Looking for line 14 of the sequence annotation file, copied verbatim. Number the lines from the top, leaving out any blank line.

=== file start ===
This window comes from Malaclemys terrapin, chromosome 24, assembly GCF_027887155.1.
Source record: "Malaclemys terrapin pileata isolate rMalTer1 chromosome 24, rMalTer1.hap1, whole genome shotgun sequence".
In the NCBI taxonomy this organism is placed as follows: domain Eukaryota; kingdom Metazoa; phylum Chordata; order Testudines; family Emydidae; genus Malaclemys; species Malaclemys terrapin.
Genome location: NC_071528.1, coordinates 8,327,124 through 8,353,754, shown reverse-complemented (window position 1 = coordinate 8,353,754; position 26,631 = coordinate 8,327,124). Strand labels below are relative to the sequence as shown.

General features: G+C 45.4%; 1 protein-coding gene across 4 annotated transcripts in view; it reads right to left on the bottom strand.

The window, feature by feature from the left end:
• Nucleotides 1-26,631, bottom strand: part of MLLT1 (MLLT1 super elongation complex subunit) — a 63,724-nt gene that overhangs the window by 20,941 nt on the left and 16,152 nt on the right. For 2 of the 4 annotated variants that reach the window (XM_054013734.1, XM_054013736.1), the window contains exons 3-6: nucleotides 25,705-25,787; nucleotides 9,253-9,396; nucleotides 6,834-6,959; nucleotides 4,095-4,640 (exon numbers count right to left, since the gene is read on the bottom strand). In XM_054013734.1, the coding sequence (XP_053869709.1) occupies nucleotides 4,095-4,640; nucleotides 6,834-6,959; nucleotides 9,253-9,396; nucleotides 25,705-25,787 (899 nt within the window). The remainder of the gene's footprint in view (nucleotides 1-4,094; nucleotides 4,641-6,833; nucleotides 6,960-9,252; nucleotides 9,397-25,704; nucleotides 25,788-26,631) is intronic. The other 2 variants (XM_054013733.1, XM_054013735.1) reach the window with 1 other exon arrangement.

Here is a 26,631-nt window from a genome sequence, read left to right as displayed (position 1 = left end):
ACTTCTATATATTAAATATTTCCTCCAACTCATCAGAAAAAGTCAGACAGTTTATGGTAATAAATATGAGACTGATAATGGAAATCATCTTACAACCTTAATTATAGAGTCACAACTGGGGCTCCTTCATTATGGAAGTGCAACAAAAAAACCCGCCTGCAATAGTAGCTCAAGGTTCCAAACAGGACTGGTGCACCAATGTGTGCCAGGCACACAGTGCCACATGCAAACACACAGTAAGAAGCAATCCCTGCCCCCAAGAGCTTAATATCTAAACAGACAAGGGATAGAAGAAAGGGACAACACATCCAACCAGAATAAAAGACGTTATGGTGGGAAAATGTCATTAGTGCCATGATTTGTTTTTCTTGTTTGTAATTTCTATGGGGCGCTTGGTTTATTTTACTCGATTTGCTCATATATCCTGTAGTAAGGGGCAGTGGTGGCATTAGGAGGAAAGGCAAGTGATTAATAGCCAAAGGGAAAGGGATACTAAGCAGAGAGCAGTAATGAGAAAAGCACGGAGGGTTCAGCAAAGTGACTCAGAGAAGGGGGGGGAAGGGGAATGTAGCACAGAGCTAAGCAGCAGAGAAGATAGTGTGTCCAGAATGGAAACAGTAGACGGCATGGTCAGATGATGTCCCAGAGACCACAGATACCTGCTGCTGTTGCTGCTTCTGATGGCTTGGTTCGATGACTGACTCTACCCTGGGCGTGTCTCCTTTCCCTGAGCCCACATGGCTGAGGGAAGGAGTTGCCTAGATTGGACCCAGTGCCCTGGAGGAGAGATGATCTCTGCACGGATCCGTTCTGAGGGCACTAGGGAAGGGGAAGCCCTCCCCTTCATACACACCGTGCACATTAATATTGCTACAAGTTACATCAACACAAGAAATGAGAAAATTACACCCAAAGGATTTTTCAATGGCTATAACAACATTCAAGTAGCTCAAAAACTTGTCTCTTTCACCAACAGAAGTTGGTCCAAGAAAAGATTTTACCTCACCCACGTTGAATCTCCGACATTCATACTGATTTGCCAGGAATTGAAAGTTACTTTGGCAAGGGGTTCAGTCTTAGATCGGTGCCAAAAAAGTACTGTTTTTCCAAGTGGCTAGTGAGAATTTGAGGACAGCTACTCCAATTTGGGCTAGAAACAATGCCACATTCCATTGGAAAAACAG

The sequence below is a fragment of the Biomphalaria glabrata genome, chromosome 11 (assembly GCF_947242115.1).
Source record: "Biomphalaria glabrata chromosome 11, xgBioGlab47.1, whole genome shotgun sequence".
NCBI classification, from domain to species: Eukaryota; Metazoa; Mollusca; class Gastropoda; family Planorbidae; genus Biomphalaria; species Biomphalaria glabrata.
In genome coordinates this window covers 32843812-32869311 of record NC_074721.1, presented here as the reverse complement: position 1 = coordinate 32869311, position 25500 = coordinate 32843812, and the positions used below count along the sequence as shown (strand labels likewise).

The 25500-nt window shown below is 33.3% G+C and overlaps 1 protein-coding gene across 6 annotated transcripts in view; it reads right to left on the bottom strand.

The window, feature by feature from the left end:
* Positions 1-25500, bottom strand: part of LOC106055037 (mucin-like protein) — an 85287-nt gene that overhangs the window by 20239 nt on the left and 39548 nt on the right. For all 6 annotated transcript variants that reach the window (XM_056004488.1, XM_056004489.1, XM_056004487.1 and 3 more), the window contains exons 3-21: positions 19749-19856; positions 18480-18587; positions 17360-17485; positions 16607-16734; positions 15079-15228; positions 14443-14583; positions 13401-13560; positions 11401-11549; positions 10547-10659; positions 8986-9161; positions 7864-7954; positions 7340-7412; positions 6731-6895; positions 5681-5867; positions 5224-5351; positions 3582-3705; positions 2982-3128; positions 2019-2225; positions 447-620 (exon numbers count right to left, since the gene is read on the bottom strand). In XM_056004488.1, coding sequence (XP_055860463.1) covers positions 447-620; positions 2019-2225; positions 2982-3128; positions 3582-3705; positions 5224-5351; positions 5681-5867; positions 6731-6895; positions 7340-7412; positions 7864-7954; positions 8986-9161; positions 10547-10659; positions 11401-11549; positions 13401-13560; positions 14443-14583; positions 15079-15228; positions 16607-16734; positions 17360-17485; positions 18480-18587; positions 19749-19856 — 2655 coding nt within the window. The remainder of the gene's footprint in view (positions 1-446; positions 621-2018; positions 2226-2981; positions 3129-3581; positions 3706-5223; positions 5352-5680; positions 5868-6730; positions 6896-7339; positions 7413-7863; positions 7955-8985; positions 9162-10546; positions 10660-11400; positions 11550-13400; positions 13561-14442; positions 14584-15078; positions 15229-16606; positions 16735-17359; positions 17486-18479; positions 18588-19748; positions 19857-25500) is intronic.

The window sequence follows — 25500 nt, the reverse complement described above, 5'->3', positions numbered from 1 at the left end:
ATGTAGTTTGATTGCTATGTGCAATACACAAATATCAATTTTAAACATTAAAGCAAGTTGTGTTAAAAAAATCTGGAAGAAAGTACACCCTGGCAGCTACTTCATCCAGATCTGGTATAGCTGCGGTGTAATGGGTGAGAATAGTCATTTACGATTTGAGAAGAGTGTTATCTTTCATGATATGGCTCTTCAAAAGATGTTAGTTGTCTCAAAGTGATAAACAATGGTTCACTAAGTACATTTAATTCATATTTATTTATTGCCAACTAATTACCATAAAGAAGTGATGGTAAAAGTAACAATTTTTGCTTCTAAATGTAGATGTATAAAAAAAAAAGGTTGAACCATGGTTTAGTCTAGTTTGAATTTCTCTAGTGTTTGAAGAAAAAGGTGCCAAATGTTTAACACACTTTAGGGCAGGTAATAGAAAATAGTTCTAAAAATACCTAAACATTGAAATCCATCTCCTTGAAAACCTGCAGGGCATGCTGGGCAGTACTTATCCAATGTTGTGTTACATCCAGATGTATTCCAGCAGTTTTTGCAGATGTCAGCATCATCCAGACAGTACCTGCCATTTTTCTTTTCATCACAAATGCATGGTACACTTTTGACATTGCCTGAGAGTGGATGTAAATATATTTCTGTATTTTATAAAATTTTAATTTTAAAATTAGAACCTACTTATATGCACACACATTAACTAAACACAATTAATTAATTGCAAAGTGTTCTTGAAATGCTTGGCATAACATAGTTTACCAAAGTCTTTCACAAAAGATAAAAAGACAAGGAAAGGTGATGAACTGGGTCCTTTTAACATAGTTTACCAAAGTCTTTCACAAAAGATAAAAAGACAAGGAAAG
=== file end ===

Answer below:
The 25500-nt window shown below is 33.3% G+C and overlaps 1 protein-coding gene across 6 annotated transcripts in view; it reads right to left on the bottom strand.